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Abe Reverses Course, Supports Japanese Apology For WWII


Japan’s PM Shinzo Abe backtracked yesterday on previous comments he made in which he suggested that he did not agree with the famous 1995 apology by then-Prime Minister Tomiichi Murayama. Murayama apologized to neighboring countries like China and Korea for Japanese aggression during World War II. Abe, a nationalist, has said on several occasions that he might seek to retract the apology. “Aggression,” he said, “can be viewed differently” depending on whose side you are on.

Yesterday, however, Abe backed down. “My administration upholds the statement as a whole,” he said during a Budget Committee meeting, according to the Japan News. Maybe he saw the wisdom in refraining from needlessly antagonizing his country’s neighbors.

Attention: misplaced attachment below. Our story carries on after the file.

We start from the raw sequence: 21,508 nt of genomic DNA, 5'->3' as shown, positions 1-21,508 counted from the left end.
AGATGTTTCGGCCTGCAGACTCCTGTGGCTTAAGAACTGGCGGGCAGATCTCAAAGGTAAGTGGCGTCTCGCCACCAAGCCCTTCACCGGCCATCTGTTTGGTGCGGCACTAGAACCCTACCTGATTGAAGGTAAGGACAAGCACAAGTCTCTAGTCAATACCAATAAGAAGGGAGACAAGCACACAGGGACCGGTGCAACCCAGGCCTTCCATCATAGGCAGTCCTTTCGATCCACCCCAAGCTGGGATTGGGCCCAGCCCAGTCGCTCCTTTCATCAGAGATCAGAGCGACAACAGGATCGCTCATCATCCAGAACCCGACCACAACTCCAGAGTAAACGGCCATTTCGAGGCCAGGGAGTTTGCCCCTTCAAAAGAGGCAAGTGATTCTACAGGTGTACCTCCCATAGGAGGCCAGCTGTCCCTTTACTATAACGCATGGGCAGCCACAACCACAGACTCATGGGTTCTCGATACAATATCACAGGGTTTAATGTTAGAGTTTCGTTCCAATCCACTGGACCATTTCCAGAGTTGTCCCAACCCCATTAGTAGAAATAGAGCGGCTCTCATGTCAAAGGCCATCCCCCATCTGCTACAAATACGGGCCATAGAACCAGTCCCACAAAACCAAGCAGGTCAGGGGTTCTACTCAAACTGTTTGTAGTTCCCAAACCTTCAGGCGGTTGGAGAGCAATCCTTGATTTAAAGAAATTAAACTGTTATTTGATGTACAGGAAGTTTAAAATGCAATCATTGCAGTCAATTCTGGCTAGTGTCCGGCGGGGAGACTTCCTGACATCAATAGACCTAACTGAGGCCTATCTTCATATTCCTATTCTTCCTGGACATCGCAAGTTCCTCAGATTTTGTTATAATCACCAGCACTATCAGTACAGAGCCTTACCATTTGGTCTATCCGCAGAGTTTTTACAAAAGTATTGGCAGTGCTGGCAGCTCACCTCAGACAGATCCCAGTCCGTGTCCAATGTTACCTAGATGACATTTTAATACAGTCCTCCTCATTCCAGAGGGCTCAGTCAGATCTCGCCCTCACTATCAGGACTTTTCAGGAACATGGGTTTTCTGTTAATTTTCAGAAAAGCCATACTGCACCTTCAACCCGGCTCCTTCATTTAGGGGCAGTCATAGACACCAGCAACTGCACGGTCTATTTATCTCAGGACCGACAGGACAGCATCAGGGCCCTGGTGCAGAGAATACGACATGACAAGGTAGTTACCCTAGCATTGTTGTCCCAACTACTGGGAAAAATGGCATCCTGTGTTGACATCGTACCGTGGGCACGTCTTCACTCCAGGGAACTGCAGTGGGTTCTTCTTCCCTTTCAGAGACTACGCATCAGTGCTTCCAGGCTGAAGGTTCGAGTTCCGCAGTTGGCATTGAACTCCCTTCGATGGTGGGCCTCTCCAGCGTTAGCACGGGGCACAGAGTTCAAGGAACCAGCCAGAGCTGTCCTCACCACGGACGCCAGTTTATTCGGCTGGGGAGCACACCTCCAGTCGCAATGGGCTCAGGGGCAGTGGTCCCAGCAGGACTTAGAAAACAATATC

Whatever his reasons, Abe’s statement of support for the Murayama apology won’t do much to calm the situation down. In a way, this was the worst possible move, because it deepens the sense of mistrust in places like Beijing and Seoul, where officials already see the Abe administration as antagonistic and insincere. Abe’s previous callous comments and Tokyo’s repeated insensitive behavior during recent diplomatic disagreements rob much of the meaning from Abe’s “support” for the apology. The diplomatic climate in East Asia will probably remain as chilly as it has been lately.

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